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How Is an Aluminum Baseball Bat Made?

Material

    Aluminum bats are built of out of hollow aluminum alloy tubes. The tubes range from 2 to 3 inches in diameter and are cut with a saw to a desired length that can range from 22 to 35 inches.

Shaping the bat

    The tube is placed into a tapering machine. The tube is slid over a mandrel bar before going into the tapering machine, where two dyes rotate around the outside of the tube. The tube will make three runs through the machine. The first two stretch the tube and thin its walls while the final pass shapes the tube into the traditional look of a bat with a long handle leading up to the barrel.

Treating the bat

    The bat is placed on a measuring device to make sure it is straight and balanced. If it's not, subtle hydraulic pressure is applied and the bat is bent to conform to the specified shape. It is then heat treated in a sodium nitrate bath for 20 minutes. The solution ranges from 800 to 1,000 degrees Fahrenheit to harden the aluminum. The bat is then put into a water tank, or "quenched," before being placed in an aging oven for up to 12 hours at 300 degrees Fahrenheit to fortify the aluminum.

Paint and decals

    Each bat is inspected for proper density, then hung from its handle so heavy-duty paint can be applied with a paint sprayer. The bat is then placed in a silk-screening machine, which will put on the company's label. Designer decals are dipped into an adhesive solution and hand placed appropriately on the bats. The bats are then re-hung and sprayed with a clear coat of polyurethane. The bat is then placed upright, with the handle end nearest to the ground, and the plastic top cap is pressed into the top of the bat.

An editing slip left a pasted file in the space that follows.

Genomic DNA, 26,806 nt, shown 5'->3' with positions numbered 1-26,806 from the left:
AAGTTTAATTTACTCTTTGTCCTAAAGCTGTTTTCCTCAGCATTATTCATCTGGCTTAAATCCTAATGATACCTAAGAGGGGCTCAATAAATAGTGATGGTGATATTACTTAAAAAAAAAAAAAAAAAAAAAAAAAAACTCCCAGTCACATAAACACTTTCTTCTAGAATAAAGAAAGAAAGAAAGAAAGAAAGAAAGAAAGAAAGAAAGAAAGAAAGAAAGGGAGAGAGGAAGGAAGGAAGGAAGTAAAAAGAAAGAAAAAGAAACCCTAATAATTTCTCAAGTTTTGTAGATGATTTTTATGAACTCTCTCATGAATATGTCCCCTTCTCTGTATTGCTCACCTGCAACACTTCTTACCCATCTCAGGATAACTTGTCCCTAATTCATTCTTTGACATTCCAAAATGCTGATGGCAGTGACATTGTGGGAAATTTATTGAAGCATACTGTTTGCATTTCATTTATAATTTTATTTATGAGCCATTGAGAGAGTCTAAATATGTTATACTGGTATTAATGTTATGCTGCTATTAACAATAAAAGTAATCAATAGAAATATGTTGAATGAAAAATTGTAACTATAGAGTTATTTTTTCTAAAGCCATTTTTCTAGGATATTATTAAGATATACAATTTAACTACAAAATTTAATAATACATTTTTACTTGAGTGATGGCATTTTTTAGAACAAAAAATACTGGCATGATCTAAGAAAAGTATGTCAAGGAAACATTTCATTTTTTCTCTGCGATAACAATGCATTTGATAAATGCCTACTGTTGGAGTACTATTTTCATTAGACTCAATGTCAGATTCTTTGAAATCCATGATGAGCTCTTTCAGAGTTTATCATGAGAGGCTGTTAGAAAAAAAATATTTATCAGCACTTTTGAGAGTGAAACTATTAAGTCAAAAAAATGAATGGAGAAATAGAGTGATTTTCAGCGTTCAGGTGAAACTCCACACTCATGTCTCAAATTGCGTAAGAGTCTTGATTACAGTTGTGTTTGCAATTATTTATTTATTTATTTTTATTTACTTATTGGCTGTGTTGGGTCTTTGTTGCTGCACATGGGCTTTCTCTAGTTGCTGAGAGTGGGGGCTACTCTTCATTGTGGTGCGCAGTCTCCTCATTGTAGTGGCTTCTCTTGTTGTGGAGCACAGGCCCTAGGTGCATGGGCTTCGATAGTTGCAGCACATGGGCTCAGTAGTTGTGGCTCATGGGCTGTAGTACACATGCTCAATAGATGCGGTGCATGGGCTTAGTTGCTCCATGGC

Final Touches

    An aluminum knob is placed at that bottom of the bat's handle and a welding machine welds it to the bat. The handle grip is then applied. The bat is placed into a machine and moderately spun while a technician feeds the grip to create a non-slippery handle. A small stripe of vinyl tape is then wrapped at the top of the grip to keep it from peeling off.

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About the Author

A lifelong resident of New Jersey, Gregg has been writing professionally since 1989. He has covered professional, college and high-school sports as a sportswriter for The Star-Ledger. He has a Bachelor of Arts in communications from William Paterson University and was honored with the Robert Kanaby Service Award from the New Jersey Interscholstic Athletic Association in 2002.

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